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Betty Crocker

I was fortunate to be in Seattle this week and to get an invite to a Social Media Club meeting from my good friend Filiberto Selvas.

Filiberto and I recently traded comments on SocialCRM blog and on Twitter about the idea of agencies running/managing online communities for brands.

As per my usual, I started with a very strong opinion that brands who want to start customer communities should not use an agency for hands on community management. My entire concept of online communities revolves around creating open and honest conversations. The thought of hiring an agency to manage it to me at first seemed ludicrous. I felt strongly that any brand that would outsource that function ought to reconsider their strategy and perhaps hold off on building customer communities until they were more ready to commit.

At the SMC meeting of course, I met someone with a different opinion (surprise, he's an agency guy!). Thing is, he mentioned Betty Crocker. According to Wikipedia, Betty Crocker was invented in 1921 and was in fact an invented persona who became a cultural icon.

Now, before you jump to conclusions, I realize Betty Crocker wasn't exactly a community manager. But even still, Betty Crocker became a brand that had very real relationships with customers. In today's world, I don't want to believe that a brand could build a community around a fake personality... but then again we've seen some interesting things lately like lonleygirl and other examples that I should be able to point to, but can't think of any right now.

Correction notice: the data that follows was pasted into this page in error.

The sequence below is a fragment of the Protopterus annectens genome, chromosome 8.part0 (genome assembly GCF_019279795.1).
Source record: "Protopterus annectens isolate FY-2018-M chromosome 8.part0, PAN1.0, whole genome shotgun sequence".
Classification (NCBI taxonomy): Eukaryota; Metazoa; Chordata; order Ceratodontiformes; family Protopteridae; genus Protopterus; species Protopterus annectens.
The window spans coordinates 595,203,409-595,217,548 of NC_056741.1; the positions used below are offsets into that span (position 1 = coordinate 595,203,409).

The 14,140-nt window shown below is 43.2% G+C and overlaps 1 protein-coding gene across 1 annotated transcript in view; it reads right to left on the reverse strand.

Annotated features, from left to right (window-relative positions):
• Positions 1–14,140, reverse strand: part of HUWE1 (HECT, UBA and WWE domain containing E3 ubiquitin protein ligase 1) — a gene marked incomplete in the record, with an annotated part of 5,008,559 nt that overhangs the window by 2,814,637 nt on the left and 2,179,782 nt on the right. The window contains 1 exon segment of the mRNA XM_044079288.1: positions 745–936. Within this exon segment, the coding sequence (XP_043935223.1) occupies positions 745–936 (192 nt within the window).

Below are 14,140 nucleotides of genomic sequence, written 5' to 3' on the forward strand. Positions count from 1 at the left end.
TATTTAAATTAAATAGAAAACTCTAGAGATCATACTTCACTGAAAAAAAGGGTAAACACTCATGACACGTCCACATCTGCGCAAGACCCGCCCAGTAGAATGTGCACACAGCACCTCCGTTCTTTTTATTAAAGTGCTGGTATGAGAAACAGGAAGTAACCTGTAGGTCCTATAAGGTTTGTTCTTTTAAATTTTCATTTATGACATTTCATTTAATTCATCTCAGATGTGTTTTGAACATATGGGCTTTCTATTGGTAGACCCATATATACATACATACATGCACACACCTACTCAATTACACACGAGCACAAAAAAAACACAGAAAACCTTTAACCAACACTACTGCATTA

Could a brand use a fictional character as a community host to help them build a community effectively? I think the answer is maybe. If I had to guess, it's happening a lot already. I believe there are brands out there who are building communities where the community manager isn't an actual person but is rather, a collection of people, a committee or some other grouping of markters or maybe even (gasp!), an agency. Maybe one day you'll be able to buy a Turing machine to do it for you.

I'm conflicted... what do you think? Am I incorrrectly drawing connections between things that aren't comparable or is there something worth thinking about here?


Sean O'Driscoll said…
well, this isn't quite it, maybe a hybrid. I always like the notion of crabby office lady: Now, she is real and identified, but she is also a persona. You could see how a new person could fill the crabby office lady role. Not easily - but the idea of a persona in this way could be effective. Like most things it comes down to the implementation.

Marc Sirkin said…
i agree - the devil is in the implementation.

i do think if done properly (and with full transparency) a persona could work... though the particular product and brand would have to make sure that approach was consistent with their other marketing efforts.

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